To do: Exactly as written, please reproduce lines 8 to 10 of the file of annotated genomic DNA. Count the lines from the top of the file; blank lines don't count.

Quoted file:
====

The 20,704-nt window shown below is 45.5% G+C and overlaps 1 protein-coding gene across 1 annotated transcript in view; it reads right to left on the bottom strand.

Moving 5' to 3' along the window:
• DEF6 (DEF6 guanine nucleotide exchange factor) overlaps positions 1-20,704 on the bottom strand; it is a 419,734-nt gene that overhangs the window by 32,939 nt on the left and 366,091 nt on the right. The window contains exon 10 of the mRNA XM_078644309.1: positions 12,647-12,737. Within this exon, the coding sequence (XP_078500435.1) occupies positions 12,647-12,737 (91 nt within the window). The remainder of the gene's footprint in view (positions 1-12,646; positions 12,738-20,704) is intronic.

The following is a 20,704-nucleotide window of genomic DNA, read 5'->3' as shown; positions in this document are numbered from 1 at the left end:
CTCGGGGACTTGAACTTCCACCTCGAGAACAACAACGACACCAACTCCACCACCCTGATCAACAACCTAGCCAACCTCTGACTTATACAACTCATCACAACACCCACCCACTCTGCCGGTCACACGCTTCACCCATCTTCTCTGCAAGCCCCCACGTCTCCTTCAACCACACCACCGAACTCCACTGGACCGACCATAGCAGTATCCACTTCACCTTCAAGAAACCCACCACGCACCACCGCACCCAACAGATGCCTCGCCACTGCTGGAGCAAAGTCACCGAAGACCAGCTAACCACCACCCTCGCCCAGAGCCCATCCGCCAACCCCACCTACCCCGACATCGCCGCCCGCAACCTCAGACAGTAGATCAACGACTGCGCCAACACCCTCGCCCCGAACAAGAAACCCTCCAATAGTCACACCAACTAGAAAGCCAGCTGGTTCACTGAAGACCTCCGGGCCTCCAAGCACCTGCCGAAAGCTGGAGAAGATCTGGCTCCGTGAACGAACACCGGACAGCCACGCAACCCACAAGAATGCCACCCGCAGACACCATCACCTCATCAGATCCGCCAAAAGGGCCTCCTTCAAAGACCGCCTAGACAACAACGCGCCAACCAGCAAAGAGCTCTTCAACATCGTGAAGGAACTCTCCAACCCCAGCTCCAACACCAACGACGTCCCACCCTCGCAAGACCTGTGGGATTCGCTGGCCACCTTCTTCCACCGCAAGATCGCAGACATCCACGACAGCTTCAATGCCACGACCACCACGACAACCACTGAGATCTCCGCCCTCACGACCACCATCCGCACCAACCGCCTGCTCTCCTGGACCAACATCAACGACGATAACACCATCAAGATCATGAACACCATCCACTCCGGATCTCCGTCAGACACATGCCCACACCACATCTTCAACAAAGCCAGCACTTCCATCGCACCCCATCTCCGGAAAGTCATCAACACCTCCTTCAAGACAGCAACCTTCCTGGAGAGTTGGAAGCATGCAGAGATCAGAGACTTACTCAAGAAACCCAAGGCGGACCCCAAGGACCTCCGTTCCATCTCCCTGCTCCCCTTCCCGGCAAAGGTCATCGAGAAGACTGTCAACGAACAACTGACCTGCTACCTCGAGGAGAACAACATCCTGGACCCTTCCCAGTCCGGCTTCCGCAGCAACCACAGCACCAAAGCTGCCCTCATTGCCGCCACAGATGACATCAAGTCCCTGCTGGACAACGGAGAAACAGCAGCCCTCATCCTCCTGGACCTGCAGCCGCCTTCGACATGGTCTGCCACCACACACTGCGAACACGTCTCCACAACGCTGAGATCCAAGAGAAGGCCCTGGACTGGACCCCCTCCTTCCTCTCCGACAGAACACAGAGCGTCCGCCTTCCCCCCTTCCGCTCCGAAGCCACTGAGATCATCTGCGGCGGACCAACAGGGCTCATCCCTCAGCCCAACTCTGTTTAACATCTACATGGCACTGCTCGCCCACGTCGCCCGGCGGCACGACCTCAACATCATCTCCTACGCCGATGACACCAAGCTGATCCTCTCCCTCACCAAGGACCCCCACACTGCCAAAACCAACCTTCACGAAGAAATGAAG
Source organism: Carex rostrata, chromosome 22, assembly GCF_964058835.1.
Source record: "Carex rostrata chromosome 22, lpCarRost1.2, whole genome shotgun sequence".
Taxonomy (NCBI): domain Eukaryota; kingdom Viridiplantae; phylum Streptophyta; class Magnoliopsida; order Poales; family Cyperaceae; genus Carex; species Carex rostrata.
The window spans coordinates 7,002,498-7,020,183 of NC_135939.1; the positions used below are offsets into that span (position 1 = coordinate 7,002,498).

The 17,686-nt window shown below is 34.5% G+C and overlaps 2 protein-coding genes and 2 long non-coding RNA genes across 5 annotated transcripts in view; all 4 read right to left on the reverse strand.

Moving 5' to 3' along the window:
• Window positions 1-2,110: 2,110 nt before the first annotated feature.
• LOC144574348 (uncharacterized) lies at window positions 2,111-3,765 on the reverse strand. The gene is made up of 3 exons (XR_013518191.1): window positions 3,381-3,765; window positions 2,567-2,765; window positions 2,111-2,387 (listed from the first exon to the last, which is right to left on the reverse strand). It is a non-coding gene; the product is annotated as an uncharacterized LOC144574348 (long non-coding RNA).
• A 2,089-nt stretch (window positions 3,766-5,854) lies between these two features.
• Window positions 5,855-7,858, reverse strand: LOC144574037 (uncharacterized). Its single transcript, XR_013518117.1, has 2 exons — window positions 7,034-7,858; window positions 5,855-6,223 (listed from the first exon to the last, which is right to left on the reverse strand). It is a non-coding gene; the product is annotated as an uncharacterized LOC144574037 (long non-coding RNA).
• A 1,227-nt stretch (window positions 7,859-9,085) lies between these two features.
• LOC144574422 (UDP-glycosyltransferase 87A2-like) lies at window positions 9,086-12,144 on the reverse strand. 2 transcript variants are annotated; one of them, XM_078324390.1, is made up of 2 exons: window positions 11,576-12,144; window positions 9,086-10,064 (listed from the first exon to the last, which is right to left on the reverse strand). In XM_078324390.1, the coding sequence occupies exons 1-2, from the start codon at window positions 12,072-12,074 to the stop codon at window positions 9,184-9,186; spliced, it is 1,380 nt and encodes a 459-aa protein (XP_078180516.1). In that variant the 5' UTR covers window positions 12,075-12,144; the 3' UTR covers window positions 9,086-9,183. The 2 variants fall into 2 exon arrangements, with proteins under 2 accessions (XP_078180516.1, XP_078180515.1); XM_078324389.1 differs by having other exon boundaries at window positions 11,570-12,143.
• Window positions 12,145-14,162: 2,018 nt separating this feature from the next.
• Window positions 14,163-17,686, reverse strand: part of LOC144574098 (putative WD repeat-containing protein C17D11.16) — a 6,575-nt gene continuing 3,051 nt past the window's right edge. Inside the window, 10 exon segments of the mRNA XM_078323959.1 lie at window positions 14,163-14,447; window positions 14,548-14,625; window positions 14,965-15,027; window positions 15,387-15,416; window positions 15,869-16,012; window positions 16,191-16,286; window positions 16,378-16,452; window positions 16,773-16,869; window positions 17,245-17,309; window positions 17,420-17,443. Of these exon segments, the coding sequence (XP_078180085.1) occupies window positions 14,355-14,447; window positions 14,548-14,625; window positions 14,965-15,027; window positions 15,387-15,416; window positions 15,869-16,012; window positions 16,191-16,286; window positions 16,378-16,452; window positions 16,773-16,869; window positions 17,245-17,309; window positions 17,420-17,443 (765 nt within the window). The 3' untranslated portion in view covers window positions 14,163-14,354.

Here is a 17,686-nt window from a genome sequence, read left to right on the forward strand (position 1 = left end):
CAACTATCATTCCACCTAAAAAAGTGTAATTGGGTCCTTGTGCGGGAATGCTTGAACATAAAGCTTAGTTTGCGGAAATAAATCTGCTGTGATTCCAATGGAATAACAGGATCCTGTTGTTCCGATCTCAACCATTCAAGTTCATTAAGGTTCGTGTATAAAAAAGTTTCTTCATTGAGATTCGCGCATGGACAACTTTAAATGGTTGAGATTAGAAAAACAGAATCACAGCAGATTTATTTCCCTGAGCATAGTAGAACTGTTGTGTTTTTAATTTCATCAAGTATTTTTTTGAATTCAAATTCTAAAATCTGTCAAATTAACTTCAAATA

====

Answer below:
Taxonomy (NCBI): domain Eukaryota; kingdom Viridiplantae; phylum Streptophyta; class Magnoliopsida; order Poales; family Cyperaceae; genus Carex; species Carex rostrata.
The window spans coordinates 7,002,498-7,020,183 of NC_135939.1; the positions used below are offsets into that span (position 1 = coordinate 7,002,498).

The 17,686-nt window shown below is 34.5% G+C and overlaps 2 protein-coding genes and 2 long non-coding RNA genes across 5 annotated transcripts in view; all 4 read right to left on the reverse strand.